Psalm 44:3 (New International Version)
3 It was not by their sword that they won the land,
nor did their arm bring them victory;
it was your right hand, your arm,
and the light of your face, for you loved them.
As Frances and I continued our conversation on Saturday, about the pressure I felt at the thought of adding Christmas decorating to my "to do" list--she shared a profound insight; "The God that shows us the path, will also show us the pace at which we are to walk."
Any runner has to pace himself if he wants to make the finish line.
In life there are times when in a burst of focused energy we sprint forward for a period of time, but then we need to drop back to regain energy and strength so that we are ready for the next burst of energy we need to expend. At these times it may look as if we are dropping behind others in the race--but we are running the race with others, not competing against them. In this race our eyes should be on the One waiting for us at the end, not on the one running next to us. In fact, God's plan is for us to support one another in the race so that when one is resting, or wounded, the others will take the lead for a while.
Pace is individual and yet our tendency is to compare ourselves with others and often come up short. Instead our eyes should be on our personal coach, the Lord Jesus, who is able to direct every step and every moment of our lives.
I have high energy friends who accomplish an amazing amount and others who live at a quieter pace. To the outside world, they may not seem to be accomplishing as much, but this is an "earthly" perspective.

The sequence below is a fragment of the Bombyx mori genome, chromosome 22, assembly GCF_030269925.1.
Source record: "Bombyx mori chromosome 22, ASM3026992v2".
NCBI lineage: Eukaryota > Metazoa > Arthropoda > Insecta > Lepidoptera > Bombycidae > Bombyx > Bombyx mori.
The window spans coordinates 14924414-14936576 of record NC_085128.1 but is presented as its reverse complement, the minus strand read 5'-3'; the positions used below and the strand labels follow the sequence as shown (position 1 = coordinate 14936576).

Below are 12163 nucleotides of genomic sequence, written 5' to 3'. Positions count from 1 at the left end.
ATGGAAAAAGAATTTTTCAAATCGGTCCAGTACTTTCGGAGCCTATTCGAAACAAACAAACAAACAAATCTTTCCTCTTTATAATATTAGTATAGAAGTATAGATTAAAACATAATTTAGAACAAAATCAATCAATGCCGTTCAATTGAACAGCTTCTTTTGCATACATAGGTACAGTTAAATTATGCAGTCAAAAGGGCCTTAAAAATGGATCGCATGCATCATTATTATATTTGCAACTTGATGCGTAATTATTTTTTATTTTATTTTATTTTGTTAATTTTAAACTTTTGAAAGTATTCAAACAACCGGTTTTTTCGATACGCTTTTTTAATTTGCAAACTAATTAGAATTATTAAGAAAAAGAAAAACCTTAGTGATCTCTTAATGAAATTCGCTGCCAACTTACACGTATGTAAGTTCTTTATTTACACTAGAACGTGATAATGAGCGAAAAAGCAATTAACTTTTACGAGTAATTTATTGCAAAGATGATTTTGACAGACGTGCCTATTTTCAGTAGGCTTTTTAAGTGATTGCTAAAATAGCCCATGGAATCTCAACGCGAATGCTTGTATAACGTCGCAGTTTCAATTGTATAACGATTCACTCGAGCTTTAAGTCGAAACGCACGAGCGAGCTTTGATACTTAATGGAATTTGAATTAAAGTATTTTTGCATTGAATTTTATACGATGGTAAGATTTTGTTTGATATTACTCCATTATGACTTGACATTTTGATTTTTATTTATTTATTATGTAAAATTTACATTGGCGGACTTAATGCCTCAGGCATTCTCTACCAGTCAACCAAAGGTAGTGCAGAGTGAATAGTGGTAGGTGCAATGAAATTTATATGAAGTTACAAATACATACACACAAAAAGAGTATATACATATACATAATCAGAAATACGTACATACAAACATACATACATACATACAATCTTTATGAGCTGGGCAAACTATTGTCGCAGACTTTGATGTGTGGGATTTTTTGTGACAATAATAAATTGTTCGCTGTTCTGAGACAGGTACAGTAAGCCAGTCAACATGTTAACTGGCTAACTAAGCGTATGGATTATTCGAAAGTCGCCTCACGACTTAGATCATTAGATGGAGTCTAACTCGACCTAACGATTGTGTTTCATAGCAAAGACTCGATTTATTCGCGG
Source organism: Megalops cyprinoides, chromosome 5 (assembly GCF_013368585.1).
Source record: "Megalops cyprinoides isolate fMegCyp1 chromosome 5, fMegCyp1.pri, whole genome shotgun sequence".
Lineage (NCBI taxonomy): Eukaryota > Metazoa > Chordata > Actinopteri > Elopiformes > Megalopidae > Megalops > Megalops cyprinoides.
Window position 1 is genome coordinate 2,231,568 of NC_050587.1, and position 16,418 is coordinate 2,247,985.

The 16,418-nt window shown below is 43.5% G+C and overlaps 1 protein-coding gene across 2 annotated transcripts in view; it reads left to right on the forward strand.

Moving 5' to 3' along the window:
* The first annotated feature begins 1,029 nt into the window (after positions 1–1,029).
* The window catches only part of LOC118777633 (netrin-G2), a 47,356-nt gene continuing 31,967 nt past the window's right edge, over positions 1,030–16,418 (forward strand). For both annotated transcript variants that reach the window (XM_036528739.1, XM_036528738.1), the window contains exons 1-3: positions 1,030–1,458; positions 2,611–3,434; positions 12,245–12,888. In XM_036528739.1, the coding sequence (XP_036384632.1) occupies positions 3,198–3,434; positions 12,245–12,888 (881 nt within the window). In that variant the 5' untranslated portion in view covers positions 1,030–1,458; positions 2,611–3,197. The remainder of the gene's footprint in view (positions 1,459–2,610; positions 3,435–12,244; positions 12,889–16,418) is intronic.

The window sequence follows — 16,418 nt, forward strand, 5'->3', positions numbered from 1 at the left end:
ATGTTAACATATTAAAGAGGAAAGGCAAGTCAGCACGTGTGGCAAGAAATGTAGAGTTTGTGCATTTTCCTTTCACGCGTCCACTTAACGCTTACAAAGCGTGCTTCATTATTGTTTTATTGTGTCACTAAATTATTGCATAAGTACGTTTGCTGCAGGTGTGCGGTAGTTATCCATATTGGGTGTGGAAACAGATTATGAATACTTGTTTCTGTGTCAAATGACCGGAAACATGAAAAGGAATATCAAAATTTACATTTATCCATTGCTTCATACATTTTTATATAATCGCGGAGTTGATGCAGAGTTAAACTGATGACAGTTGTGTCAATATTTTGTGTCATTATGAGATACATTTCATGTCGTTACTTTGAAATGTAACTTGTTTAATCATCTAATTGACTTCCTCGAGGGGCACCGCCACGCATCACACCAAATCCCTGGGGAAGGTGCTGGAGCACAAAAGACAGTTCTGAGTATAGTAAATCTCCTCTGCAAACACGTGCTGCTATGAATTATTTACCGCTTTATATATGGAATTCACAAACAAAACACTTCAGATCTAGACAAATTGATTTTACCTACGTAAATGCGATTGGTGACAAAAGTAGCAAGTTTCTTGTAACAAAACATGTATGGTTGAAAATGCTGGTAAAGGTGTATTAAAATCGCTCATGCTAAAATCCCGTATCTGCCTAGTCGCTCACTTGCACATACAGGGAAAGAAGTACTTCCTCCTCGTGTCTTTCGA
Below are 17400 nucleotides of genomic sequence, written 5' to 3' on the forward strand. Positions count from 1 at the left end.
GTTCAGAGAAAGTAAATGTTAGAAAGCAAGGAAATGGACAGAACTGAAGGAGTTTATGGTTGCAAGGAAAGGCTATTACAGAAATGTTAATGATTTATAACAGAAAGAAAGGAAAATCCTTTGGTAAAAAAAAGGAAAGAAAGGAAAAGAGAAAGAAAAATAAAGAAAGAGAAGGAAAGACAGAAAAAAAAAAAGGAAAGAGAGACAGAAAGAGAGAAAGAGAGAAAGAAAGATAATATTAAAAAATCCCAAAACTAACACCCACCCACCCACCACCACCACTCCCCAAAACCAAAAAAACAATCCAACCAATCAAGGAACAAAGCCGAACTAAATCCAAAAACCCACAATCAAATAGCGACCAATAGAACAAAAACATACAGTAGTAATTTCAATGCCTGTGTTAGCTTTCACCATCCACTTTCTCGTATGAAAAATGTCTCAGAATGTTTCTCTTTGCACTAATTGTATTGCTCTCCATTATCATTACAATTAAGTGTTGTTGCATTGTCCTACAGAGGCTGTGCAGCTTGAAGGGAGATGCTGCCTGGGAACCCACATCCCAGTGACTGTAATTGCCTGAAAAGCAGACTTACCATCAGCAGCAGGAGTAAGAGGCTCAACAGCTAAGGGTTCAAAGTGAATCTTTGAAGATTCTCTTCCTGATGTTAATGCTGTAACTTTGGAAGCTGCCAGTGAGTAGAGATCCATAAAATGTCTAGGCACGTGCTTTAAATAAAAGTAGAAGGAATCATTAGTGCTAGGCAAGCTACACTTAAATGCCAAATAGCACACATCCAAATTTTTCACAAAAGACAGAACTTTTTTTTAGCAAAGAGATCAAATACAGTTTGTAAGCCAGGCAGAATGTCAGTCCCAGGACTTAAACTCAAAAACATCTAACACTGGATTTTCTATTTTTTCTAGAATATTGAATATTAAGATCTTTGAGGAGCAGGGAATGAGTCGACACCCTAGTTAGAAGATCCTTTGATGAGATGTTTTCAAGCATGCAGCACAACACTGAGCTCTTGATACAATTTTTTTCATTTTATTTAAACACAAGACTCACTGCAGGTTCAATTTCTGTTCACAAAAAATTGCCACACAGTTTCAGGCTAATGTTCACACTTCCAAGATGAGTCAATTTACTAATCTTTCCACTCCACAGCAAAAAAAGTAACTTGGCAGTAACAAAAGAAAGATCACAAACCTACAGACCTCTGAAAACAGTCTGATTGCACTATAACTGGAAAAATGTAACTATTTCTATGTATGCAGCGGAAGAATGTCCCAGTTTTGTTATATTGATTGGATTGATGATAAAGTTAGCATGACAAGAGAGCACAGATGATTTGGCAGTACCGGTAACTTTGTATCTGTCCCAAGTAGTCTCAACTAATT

God calls each one of us to run the race that he sets before us. Life must have meaning beyond plunging headlong, trying to cram into every single minute, the maximum amount of activity, otherwise we are prone to value lives by the system of the World, which might say that a life with little activity has little value.
That train of thinking has dangerous, deceptive potential and leads to the acceptance of such evils as euthanasia, abortion and so called "mercy killing."
If we aren't careful, our meaning can be derived from flawed values. God's Word says that each life is infinitely precious and has meaning regardless of anything we do.
Consider the example of Jesus, out of whose short lifetime, only three years were spent in public ministry. The thirty years before that were like the part of the iceberg below the surface of the water; perhaps the preparation time. They were thirty years not doing anything that we might think of as significant in terms of activity. And during the three years that he did spend in ministry, he constantly pulled away, spending time in reflection, waiting before God, sometimes walking away from the crowds.
I struggle with pace and am tempted to push the boundaries of healthy habits in my life. It's a good thing to consider God's perspective on this.
A final thought; the Italian word for peace, is "pace."